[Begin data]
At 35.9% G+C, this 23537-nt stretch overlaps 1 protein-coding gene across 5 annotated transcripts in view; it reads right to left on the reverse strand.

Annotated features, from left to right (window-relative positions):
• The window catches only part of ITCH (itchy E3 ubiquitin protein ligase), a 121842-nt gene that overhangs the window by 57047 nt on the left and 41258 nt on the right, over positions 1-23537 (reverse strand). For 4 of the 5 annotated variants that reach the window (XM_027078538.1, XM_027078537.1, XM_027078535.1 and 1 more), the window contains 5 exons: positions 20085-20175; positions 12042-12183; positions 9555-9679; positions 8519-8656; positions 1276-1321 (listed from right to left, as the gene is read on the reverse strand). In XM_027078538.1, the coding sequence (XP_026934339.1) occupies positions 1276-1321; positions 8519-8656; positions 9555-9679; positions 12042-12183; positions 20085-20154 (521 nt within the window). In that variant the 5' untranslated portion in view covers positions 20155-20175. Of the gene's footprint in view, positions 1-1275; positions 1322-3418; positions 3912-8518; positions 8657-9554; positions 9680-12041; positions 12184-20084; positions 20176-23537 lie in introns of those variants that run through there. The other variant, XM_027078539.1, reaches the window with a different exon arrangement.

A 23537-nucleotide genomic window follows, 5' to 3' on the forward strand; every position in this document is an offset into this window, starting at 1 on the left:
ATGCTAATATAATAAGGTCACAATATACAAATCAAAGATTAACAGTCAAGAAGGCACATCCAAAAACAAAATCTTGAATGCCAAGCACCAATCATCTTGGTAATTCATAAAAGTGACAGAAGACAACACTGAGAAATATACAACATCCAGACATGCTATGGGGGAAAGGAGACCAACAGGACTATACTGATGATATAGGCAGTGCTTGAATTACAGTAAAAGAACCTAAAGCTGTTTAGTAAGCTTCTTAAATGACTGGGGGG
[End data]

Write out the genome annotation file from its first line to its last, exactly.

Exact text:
At 35.9% G+C, this 23537-nt stretch overlaps 1 protein-coding gene across 5 annotated transcripts in view; it reads right to left on the reverse strand.

Annotated features, from left to right (window-relative positions):
• The window catches only part of ITCH (itchy E3 ubiquitin protein ligase), a 121842-nt gene that overhangs the window by 57047 nt on the left and 41258 nt on the right, over positions 1-23537 (reverse strand). For 4 of the 5 annotated variants that reach the window (XM_027078538.1, XM_027078537.1, XM_027078535.1 and 1 more), the window contains 5 exons: positions 20085-20175; positions 12042-12183; positions 9555-9679; positions 8519-8656; positions 1276-1321 (listed from right to left, as the gene is read on the reverse strand). In XM_027078538.1, the coding sequence (XP_026934339.1) occupies positions 1276-1321; positions 8519-8656; positions 9555-9679; positions 12042-12183; positions 20085-20154 (521 nt within the window). In that variant the 5' untranslated portion in view covers positions 20155-20175. Of the gene's footprint in view, positions 1-1275; positions 1322-3418; positions 3912-8518; positions 8657-9554; positions 9680-12041; positions 12184-20084; positions 20176-23537 lie in introns of those variants that run through there. The other variant, XM_027078539.1, reaches the window with a different exon arrangement.

A 23537-nucleotide genomic window follows, 5' to 3' on the forward strand; every position in this document is an offset into this window, starting at 1 on the left:
ATGCTAATATAATAAGGTCACAATATACAAATCAAAGATTAACAGTCAAGAAGGCACATCCAAAAACAAAATCTTGAATGCCAAGCACCAATCATCTTGGTAATTCATAAAAGTGACAGAAGACAACACTGAGAAATATACAACATCCAGACATGCTATGGGGGAAAGGAGACCAACAGGACTATACTGATGATATAGGCAGTGCTTGAATTACAGTAAAAGAACCTAAAGCTGTTTAGTAAGCTTCTTAAATGACTGGGGGG